Networking on Biodiversity in Europe and Asia
The centres of origin of important food crops, called Vavilov centres, are considered to be crucial sources of genetic diversity for present and future crop-breeding programmes and thus for human food safety worldwide. Traditional crop varieties and crop wild relatives are often highly endemic, ecologically rare, and most of them still survive in vulnerable ecosystems in developing countries. These genetic resources, however, are at risk as never before. In agriculture, the widespread adoption of a few improved varieties has narrowed the genetic base of important food crops and led to the disappearance of hundreds of landraces. Conserving and using plant genetic diversity is vital in meeting the world's future development needs. Given the importance of genetic resources for food safety, and the fact that centres of origin are mainly located in developing countries such as East and Southeast-Asia, we are convinced that it is absolutely necessary to link European researchers with colleagues from these world regions. Thus we aim to open European research networks to Asian research colleagues (working in centres of origin), establish a communication platform, and to promote knowledge exchange on genetic resources and their management. We encourage the International Treaty of Plant Genetic Resources to improve the conservation and use of plant genetic resources. We believe that food safety for future generations will be based on international dialogue and cooperation between researchers working on genetic resources and agricultural biodiversity.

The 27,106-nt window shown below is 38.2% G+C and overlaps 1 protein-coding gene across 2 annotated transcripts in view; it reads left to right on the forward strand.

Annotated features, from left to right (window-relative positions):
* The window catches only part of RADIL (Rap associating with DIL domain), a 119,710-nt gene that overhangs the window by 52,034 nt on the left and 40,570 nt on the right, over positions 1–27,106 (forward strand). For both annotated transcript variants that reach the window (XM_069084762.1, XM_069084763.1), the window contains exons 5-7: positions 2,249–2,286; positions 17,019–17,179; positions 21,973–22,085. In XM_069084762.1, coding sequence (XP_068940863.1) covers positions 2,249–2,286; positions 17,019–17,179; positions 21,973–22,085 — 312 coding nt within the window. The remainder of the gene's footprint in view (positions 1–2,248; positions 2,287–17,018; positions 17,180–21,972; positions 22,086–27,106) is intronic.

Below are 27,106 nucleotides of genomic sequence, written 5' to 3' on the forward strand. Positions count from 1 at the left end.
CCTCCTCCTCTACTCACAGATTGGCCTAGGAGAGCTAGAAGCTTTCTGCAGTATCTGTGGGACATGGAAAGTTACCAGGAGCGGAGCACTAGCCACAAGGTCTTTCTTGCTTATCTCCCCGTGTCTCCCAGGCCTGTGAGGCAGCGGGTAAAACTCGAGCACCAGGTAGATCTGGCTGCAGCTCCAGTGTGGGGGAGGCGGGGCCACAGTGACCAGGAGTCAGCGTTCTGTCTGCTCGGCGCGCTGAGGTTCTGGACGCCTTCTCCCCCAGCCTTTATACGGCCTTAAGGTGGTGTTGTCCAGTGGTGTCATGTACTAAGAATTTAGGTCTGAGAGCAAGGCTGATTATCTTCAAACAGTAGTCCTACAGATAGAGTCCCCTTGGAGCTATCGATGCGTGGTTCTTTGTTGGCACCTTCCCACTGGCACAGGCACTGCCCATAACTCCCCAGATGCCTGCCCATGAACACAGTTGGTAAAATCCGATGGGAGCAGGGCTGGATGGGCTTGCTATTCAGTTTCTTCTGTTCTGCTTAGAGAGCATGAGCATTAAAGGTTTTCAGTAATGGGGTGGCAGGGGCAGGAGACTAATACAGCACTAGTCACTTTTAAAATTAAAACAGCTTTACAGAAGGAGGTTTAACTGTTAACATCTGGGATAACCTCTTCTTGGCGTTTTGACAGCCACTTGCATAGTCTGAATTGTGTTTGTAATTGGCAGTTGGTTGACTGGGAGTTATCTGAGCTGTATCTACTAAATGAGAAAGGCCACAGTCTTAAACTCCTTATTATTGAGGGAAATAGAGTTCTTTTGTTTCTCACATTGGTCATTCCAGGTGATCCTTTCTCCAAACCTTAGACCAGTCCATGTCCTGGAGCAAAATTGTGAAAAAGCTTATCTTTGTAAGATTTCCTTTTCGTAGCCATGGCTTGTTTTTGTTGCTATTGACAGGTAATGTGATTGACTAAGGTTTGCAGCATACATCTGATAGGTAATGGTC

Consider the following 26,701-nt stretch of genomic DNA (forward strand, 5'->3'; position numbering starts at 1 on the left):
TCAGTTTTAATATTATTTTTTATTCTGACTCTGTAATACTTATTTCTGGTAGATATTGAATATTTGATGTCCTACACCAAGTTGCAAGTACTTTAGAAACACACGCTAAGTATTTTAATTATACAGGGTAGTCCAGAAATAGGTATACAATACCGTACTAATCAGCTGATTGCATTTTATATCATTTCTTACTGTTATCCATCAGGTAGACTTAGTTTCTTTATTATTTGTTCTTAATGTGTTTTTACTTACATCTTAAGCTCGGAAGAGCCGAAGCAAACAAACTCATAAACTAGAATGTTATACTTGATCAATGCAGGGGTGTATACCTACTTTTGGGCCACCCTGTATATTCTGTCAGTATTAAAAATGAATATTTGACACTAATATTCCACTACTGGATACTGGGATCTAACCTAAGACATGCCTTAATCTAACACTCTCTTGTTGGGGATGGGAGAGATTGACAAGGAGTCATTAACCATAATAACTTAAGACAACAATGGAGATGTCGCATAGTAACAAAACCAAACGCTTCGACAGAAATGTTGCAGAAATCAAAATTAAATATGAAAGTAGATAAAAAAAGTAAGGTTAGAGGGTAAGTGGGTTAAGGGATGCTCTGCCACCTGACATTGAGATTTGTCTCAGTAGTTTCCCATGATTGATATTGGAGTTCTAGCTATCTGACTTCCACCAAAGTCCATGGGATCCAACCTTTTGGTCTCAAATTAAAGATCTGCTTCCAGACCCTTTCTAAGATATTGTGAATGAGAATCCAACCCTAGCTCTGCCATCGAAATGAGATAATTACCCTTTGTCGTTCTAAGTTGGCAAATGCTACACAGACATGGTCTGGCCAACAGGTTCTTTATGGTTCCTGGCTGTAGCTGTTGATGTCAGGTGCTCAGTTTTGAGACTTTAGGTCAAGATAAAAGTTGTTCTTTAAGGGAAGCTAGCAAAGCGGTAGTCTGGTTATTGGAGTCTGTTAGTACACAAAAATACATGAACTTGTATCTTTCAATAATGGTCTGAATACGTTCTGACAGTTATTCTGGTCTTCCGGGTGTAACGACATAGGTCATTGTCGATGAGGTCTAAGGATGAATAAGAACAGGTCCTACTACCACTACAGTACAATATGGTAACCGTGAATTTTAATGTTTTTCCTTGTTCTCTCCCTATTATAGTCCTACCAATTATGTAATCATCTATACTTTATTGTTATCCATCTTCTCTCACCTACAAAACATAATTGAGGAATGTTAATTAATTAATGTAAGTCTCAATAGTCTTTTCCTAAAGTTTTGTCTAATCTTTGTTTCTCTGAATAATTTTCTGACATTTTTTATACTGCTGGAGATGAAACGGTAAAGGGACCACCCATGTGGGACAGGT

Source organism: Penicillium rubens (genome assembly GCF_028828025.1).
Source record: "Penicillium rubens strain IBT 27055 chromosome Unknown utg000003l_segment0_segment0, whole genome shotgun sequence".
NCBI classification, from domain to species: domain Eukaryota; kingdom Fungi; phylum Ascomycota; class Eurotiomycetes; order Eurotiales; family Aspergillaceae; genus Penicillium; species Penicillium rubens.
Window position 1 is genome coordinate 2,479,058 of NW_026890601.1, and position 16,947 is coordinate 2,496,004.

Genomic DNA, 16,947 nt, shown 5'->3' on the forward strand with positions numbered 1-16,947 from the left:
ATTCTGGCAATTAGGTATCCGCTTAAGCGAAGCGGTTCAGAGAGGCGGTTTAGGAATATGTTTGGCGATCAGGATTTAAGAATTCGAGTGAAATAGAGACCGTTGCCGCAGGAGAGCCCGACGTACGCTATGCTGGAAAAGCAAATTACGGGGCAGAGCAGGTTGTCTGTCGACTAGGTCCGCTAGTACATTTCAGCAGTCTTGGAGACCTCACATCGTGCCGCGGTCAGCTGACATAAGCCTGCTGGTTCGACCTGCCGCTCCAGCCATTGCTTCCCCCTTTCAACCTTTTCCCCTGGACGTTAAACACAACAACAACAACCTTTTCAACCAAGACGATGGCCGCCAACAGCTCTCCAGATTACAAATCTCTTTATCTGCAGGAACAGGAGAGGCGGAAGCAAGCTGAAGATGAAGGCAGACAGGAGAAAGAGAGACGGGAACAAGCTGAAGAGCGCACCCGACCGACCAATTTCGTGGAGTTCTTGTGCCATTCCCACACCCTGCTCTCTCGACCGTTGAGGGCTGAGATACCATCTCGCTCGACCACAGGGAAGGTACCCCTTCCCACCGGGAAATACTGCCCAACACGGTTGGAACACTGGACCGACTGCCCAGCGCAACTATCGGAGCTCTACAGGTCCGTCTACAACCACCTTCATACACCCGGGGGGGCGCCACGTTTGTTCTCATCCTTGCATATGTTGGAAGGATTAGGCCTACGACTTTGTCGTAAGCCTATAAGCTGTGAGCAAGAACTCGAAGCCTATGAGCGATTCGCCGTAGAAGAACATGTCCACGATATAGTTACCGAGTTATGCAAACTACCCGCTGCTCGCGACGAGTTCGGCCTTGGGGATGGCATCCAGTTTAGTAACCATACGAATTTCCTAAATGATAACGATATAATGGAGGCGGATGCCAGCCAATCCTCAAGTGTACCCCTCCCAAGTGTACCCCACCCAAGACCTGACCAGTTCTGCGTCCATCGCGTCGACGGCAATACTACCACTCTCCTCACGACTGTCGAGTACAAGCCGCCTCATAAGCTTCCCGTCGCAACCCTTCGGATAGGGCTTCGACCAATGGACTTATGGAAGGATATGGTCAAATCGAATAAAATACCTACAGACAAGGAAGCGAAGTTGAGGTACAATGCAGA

Principal investigator: Dr. Markus Schmidt
Funded by the European Commission’s 6th framework programme